Home » Nature and History » History, art, culture

Euganean Legends

The legend of the Blessed Beatrice tells the story, in mythological form, of the life of Beatrice d'Este, a Benedictine nun born in the late twelfth century.
In the early 1200s, Beatrice d'Este came to live in the monastery of Mount Gemola, in Baone, with a few female companions. The site is now generally called Villa Beatrice d'Este in honour of her 'blessed' presence. (PDF download PDF, available only in Italian)


Sirenella is the legend of the mermaid of lake Lispida, one of the two natural geothermal lakes in the Euganean Hills.

The legend tells of the love story between Sirenella and Count Monticelli who, when very sick, found health in the mud pools of the Euganean Hills.

The story celebrates the beneficial properties of the lake's mineral mud, which is still a unique and precious resource today. (PDF Download PDF, available only in Italian)


The legend of Berta tells the tale of a poor peasant woman and empress Bertha, the wife of Henry IV, King of Germany.

The legend has helped spread a popular saying that local people still use to refer to a past that is lost in the mists of time: 'The days when Bertha spun are over.'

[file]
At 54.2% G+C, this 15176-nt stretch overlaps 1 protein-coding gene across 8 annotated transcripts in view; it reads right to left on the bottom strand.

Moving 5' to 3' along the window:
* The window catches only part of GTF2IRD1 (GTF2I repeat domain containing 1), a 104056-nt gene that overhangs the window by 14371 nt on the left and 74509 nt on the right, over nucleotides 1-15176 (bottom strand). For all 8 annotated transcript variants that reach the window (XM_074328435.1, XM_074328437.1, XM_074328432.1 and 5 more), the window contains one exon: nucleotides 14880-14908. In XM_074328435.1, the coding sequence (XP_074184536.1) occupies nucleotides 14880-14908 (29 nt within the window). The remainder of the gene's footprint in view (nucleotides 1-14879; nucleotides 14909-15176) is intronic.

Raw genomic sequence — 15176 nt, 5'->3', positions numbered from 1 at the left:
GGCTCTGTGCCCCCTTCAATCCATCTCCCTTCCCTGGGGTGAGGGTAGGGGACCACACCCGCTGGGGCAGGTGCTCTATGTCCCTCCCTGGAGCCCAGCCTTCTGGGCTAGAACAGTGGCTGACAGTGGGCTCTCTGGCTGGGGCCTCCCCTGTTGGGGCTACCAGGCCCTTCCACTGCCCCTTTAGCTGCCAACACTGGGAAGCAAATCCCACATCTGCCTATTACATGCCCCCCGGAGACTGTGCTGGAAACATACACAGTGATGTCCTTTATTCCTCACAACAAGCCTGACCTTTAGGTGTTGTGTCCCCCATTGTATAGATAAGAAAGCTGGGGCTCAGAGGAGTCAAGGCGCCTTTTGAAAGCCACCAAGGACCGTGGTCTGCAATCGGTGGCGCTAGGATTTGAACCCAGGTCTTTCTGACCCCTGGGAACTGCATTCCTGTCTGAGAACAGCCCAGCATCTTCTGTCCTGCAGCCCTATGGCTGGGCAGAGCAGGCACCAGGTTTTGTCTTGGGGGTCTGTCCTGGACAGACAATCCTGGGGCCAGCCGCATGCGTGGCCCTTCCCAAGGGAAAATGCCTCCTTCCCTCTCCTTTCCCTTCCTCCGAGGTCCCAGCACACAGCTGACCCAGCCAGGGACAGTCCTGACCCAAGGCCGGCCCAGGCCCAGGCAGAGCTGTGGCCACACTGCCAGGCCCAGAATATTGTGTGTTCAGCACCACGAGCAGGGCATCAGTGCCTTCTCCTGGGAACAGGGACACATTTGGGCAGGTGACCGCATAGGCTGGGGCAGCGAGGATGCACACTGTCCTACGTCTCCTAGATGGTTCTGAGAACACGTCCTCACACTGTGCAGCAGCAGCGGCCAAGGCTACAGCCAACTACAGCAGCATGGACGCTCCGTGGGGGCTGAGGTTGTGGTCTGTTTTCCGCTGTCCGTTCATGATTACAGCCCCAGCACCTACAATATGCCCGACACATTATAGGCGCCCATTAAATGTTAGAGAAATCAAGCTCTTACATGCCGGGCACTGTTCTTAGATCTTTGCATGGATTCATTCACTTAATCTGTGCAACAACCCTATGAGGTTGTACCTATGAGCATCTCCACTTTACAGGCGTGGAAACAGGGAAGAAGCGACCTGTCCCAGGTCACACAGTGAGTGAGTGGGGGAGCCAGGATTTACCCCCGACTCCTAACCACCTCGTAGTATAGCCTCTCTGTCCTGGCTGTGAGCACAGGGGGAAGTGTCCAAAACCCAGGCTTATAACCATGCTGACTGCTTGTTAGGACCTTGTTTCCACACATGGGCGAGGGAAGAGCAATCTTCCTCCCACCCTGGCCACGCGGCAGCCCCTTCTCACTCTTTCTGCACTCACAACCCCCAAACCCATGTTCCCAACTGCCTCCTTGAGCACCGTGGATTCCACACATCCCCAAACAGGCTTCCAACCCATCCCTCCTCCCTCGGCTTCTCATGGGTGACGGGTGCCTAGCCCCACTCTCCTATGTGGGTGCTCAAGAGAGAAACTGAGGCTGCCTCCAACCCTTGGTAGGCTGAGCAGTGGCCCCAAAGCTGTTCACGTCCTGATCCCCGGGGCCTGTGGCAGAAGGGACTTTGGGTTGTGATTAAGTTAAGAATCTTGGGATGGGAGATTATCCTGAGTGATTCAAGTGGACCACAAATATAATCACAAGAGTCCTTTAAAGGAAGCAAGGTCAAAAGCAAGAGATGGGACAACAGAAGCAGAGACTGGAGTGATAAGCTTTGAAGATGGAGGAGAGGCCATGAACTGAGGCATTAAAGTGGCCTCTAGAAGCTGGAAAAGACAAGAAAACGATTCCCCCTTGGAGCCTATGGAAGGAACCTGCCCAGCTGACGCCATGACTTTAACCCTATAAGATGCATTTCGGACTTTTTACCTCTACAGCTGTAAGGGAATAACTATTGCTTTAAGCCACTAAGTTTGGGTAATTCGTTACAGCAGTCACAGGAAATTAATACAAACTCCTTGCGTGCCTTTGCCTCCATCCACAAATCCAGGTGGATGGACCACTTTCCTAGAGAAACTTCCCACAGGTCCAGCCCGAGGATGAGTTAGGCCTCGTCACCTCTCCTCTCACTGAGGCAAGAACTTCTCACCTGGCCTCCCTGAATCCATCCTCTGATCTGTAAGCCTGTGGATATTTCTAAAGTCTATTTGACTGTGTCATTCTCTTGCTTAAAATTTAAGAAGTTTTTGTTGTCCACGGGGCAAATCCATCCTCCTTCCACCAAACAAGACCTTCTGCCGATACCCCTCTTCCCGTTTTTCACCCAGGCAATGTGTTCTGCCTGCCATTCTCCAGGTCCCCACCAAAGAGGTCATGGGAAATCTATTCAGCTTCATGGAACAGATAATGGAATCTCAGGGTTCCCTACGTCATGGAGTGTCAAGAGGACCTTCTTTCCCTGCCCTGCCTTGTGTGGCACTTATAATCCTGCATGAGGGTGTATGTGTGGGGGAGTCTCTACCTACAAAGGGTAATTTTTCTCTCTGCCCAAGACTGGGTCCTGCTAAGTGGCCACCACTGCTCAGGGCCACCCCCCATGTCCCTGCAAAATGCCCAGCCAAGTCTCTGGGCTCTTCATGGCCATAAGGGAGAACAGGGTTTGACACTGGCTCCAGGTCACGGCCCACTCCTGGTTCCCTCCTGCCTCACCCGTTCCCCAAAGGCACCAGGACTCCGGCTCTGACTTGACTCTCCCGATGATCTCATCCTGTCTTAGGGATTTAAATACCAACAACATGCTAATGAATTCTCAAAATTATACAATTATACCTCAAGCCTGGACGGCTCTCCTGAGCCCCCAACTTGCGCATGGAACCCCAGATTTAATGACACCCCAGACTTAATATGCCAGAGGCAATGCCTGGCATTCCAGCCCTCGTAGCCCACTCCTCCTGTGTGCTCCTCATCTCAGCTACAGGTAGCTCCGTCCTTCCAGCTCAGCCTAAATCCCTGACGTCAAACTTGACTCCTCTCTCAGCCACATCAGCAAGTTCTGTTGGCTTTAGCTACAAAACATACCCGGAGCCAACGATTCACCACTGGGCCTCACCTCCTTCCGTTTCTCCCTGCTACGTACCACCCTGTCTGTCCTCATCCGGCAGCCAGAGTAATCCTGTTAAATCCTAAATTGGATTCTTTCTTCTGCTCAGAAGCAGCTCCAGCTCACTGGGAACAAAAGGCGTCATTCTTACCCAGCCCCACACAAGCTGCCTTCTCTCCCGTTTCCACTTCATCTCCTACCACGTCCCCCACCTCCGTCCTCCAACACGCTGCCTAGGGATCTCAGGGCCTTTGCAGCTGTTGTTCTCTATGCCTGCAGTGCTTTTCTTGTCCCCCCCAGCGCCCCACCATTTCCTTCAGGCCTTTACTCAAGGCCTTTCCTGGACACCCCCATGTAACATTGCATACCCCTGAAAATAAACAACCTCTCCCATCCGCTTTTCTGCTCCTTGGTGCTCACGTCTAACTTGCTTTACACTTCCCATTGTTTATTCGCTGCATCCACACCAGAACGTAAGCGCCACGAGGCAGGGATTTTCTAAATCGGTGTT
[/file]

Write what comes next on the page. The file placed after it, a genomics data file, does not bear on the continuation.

This old tale is re-enacted in Montegrotto Terme every year, in the first half of September, with a historical procession in costume and an outdoor performance. (PDF Download PDF, available only in Italian)


Costa lake in Arquà Petrarca has inspired many tales and fables over time, including the legend of the lake of Arquà. This folk legend tells the story of the steaming, sulphurous water of the lake. Palafitte remains have been found near this lake, indicating the antiquity of the site, perhaps one of the oldest in the Euganean Hills. (PDF Download PDF, available only in Italian)


The door to the thieves' buso (or den) is a legend set in the late nineteenth century in a cave on Mount Cinto and inspired by the trachyte spur located near the top of the hill. (PDF Download PDF, available only in Italian)


A strange trachyte rock called Carega del diavolo (the 'devil's chair') has inspired a legend of that name. It is a large chair-shaped boulder surrounded by smaller rocks, located along the road between Calaone and Valle San Giorgio. (PDF Download PDF, available only in Italian)

Share on